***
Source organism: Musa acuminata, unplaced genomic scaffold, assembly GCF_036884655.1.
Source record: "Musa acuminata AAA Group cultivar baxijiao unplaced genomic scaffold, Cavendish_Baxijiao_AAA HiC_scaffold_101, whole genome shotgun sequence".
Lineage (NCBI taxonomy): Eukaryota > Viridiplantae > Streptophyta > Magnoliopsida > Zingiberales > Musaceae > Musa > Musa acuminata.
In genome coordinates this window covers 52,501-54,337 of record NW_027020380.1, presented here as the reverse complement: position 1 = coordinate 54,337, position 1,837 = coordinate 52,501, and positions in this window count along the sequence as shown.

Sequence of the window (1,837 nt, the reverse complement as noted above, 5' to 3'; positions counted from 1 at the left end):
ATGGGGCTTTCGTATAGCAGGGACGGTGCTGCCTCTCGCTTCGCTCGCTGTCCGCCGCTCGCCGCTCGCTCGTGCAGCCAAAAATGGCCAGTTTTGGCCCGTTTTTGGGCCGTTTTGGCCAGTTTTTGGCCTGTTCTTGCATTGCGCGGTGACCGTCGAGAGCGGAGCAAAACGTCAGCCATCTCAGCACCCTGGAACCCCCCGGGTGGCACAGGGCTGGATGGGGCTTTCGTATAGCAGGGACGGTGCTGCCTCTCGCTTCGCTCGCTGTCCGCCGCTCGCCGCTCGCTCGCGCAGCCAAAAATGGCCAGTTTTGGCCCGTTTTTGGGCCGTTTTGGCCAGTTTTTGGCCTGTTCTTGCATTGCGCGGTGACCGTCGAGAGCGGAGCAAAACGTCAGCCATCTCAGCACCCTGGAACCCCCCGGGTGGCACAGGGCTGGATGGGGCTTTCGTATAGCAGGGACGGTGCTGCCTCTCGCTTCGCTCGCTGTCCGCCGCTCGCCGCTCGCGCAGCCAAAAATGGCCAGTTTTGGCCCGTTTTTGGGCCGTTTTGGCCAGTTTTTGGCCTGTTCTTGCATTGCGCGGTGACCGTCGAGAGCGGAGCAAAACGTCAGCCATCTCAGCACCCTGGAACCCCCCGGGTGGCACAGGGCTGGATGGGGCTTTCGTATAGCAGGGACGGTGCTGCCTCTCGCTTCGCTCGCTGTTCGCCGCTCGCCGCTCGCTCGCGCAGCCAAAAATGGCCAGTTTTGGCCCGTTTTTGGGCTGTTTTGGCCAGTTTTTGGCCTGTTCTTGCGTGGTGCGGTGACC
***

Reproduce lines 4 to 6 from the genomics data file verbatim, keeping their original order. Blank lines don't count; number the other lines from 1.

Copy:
In genome coordinates this window covers 52,501-54,337 of record NW_027020380.1, presented here as the reverse complement: position 1 = coordinate 54,337, position 1,837 = coordinate 52,501, and positions in this window count along the sequence as shown.

Sequence of the window (1,837 nt, the reverse complement as noted above, 5' to 3'; positions counted from 1 at the left end):
ATGGGGCTTTCGTATAGCAGGGACGGTGCTGCCTCTCGCTTCGCTCGCTGTCCGCCGCTCGCCGCTCGCTCGTGCAGCCAAAAATGGCCAGTTTTGGCCCGTTTTTGGGCCGTTTTGGCCAGTTTTTGGCCTGTTCTTGCATTGCGCGGTGACCGTCGAGAGCGGAGCAAAACGTCAGCCATCTCAGCACCCTGGAACCCCCCGGGTGGCACAGGGCTGGATGGGGCTTTCGTATAGCAGGGACGGTGCTGCCTCTCGCTTCGCTCGCTGTCCGCCGCTCGCCGCTCGCTCGCGCAGCCAAAAATGGCCAGTTTTGGCCCGTTTTTGGGCCGTTTTGGCCAGTTTTTGGCCTGTTCTTGCATTGCGCGGTGACCGTCGAGAGCGGAGCAAAACGTCAGCCATCTCAGCACCCTGGAACCCCCCGGGTGGCACAGGGCTGGATGGGGCTTTCGTATAGCAGGGACGGTGCTGCCTCTCGCTTCGCTCGCTGTCCGCCGCTCGCCGCTCGCGCAGCCAAAAATGGCCAGTTTTGGCCCGTTTTTGGGCCGTTTTGGCCAGTTTTTGGCCTGTTCTTGCATTGCGCGGTGACCGTCGAGAGCGGAGCAAAACGTCAGCCATCTCAGCACCCTGGAACCCCCCGGGTGGCACAGGGCTGGATGGGGCTTTCGTATAGCAGGGACGGTGCTGCCTCTCGCTTCGCTCGCTGTTCGCCGCTCGCCGCTCGCTCGCGCAGCCAAAAATGGCCAGTTTTGGCCCGTTTTTGGGCTGTTTTGGCCAGTTTTTGGCCTGTTCTTGCGTGGTGCGGTGACC